Lebanon: Judiciary Continues to Chase Manipulators of Currency Exchange Rate
Lebanon: Judiciary Continues to Chase Manipulators of Currency Exchange Rate

Lebanon: Judiciary Continues to Chase Manipulators of Currency Exchange Rate

Judicial and security authorities in Lebanon have intensified their procedures to prosecute money changers, who are not abiding by the rate set by the Central Bank that is LBP 2,000.

The Financial Crime Bureau is chasing money changers and working to arrest all violators under the directives of the competent judiciary.

On Monday, Financial Prosecutor Judge Ali Ibrahim filed lawsuits against four recently arrested money changers, and referred them to the investigating judge in Beirut, asking for the issuance of arrest warrants against them.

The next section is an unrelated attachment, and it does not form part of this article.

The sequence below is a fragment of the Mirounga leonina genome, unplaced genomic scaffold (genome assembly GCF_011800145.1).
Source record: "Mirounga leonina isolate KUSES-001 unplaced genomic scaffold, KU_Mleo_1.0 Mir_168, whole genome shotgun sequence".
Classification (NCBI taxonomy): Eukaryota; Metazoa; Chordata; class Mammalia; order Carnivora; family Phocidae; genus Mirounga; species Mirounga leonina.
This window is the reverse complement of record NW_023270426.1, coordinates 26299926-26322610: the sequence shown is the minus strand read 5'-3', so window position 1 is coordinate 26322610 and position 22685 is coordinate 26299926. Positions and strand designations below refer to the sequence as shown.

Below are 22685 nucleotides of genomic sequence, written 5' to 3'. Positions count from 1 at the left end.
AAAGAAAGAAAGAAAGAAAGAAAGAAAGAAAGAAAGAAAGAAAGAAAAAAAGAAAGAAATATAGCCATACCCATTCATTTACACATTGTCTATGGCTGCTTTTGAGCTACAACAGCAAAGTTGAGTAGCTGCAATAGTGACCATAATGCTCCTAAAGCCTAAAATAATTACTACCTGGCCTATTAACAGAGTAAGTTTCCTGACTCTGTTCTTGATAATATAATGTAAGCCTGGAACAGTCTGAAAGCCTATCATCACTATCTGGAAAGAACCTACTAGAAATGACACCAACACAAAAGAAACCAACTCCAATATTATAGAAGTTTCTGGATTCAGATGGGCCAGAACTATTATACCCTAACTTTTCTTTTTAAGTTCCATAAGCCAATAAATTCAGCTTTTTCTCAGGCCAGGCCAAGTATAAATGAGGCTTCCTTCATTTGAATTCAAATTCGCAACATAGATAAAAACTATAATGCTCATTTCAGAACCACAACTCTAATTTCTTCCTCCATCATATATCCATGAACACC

A judicial source told Asharq Al-Awsat that the prosecutions would “affect every exchange office or financial institution that violates the monetary and credit law, and manipulates exchange rates, which harms the value of the national currency.”

Meanwhile, sources with knowledge of the matter told Asharq Al-Awsat that a plan was underway to reduce constraints on USD withdrawals from banks.

The sources, which participated in the recent meeting between State Prosecutor Ghassan Oueidat and the Lebanese Banks Association, noted that a circular could be issued by the Central Bank, “for banks to approve the exchange of the dollar against LBP 2000, instead of the official price set at LBP 1515.”

In a clear translation of the pledge that the Association of Banks signed with Judges Oueidat and Ali Ibrahim, the banks have eased transfers in foreign currency abroad under specific conditions, allowing – to a certain extent – depositors to pay tuition fees for their children outside Lebanon, pay taxes and hospitalization, and open credits to purchase food and medical supplies.

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